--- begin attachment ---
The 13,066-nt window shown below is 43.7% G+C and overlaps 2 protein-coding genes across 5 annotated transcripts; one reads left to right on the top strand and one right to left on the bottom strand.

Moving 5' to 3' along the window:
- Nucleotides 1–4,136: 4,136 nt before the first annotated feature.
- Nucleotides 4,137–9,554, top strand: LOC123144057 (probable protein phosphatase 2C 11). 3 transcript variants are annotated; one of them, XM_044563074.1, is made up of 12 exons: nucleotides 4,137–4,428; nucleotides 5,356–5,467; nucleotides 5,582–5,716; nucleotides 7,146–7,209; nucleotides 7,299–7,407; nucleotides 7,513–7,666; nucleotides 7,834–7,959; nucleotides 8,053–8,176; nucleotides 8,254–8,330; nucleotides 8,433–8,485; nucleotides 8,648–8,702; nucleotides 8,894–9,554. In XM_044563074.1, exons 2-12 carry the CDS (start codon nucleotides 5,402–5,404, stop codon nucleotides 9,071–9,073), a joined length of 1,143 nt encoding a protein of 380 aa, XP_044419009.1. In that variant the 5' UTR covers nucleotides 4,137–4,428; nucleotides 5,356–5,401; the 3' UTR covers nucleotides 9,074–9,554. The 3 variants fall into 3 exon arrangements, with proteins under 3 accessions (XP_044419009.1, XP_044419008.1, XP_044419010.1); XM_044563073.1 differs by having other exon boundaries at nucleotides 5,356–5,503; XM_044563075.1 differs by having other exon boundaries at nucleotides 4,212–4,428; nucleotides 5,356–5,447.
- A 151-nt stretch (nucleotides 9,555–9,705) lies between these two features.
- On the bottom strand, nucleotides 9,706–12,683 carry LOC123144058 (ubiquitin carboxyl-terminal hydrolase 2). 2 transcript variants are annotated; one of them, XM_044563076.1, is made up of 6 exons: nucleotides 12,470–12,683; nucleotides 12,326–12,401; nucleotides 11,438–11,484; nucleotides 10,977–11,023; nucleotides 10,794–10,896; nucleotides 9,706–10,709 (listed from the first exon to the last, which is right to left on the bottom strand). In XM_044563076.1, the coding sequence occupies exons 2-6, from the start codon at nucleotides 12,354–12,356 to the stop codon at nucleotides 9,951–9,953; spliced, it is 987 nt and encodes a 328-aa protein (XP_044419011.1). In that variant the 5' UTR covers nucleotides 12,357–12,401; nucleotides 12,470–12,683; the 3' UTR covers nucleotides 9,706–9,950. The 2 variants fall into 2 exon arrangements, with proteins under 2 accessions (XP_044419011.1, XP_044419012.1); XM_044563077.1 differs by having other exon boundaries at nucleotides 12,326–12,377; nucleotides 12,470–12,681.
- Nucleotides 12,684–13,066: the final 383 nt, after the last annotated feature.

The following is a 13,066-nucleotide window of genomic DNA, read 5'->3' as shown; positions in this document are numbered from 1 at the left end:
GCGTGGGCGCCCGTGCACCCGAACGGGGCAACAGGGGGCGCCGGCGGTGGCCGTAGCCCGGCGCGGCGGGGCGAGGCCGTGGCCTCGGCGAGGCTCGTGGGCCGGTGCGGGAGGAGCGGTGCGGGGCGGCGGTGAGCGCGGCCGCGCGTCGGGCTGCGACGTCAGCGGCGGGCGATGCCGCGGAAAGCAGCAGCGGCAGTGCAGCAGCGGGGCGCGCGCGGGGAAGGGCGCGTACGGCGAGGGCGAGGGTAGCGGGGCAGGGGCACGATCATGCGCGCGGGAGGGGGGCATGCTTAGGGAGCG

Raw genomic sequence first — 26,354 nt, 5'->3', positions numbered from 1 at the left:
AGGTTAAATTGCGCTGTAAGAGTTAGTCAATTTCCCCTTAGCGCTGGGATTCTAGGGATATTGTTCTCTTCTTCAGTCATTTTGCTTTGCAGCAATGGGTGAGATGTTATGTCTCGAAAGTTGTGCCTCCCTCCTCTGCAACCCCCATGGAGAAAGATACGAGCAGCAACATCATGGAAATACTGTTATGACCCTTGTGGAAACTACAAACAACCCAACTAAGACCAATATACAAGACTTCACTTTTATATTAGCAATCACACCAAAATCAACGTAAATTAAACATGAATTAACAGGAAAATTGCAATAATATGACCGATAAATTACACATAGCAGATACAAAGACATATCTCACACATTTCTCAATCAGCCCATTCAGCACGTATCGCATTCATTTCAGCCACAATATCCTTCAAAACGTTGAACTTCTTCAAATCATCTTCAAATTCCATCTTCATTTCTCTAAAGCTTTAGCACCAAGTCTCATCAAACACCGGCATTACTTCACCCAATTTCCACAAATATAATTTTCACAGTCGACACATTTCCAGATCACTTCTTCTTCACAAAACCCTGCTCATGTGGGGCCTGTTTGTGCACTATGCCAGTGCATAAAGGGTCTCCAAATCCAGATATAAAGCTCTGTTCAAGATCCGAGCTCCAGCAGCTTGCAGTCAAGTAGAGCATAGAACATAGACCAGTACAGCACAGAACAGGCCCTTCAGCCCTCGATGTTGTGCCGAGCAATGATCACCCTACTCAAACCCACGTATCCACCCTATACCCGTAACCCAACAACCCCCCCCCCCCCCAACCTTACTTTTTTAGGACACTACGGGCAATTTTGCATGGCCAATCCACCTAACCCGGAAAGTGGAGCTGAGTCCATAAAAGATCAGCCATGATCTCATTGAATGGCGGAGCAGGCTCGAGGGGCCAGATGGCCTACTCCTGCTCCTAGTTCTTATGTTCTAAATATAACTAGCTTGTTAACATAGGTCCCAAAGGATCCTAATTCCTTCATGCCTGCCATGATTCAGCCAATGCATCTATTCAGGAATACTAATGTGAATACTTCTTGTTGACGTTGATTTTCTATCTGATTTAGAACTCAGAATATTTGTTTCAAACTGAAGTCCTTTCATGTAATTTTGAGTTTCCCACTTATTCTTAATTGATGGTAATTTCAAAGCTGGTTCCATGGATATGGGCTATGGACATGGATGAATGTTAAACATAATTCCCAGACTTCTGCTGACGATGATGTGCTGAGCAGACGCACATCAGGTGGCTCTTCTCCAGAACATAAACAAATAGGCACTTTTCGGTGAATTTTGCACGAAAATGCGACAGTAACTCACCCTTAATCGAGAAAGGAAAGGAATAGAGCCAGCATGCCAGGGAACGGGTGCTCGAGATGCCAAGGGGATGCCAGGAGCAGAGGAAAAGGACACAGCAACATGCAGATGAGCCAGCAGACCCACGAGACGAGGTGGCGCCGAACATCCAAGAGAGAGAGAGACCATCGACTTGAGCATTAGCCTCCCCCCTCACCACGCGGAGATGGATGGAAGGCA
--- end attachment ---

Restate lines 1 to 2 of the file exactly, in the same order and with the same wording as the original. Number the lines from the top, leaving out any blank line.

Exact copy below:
The 13,066-nt window shown below is 43.7% G+C and overlaps 2 protein-coding genes across 5 annotated transcripts; one reads left to right on the top strand and one right to left on the bottom strand.

Moving 5' to 3' along the window: